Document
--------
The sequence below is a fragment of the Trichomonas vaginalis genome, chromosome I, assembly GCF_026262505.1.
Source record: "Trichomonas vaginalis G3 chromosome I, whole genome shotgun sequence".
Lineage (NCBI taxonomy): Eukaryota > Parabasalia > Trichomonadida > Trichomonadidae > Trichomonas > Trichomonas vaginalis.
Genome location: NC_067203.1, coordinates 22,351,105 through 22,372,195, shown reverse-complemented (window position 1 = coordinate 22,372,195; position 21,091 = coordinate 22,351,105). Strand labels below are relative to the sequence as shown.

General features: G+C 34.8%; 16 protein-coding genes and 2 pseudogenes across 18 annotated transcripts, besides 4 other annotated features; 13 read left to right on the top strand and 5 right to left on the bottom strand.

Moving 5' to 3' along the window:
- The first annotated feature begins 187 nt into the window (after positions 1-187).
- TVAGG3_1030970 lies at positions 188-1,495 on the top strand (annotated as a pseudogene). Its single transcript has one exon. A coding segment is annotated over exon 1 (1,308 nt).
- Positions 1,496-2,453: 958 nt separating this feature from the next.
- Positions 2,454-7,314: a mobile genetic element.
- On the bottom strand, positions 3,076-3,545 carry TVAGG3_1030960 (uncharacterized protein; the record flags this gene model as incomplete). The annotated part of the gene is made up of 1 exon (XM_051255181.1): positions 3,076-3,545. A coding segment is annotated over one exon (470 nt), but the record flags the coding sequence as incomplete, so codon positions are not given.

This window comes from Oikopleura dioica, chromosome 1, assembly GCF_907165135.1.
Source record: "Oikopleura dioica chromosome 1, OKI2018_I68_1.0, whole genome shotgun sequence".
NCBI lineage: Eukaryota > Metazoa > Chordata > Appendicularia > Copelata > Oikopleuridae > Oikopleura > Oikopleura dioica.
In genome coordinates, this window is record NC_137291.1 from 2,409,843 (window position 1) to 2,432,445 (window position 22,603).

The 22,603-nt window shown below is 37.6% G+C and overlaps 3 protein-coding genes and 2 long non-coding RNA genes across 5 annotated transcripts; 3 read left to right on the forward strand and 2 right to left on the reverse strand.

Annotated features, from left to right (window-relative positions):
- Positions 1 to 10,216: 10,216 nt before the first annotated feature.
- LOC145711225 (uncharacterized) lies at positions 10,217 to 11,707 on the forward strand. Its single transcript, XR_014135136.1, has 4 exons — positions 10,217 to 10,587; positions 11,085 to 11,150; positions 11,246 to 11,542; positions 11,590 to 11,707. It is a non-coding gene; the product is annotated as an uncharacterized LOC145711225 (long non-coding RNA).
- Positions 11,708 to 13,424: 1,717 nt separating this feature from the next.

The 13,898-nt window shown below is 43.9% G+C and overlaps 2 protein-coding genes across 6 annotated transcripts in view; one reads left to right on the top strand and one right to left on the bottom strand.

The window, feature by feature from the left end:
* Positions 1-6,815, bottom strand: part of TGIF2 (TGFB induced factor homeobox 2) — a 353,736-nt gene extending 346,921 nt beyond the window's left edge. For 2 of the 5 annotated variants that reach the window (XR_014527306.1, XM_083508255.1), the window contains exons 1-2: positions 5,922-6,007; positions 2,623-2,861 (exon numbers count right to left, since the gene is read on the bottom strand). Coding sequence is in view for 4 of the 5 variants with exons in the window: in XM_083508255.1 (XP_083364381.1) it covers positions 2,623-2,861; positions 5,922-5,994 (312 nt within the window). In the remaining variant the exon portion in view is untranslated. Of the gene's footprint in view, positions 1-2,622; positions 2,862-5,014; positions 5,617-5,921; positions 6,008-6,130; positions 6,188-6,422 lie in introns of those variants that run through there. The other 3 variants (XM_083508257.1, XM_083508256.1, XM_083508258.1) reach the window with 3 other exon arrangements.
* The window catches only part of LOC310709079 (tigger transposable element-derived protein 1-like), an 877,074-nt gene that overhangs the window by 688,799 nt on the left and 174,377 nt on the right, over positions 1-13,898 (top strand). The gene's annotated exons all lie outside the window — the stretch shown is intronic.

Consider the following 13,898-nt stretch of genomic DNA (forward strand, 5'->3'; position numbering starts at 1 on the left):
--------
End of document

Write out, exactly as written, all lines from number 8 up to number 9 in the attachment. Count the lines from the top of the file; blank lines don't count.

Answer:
- TVAGG3_1030970 lies at positions 188-1,495 on the top strand (annotated as a pseudogene). Its single transcript has one exon. A coding segment is annotated over exon 1 (1,308 nt).
- Positions 1,496-2,453: 958 nt separating this feature from the next.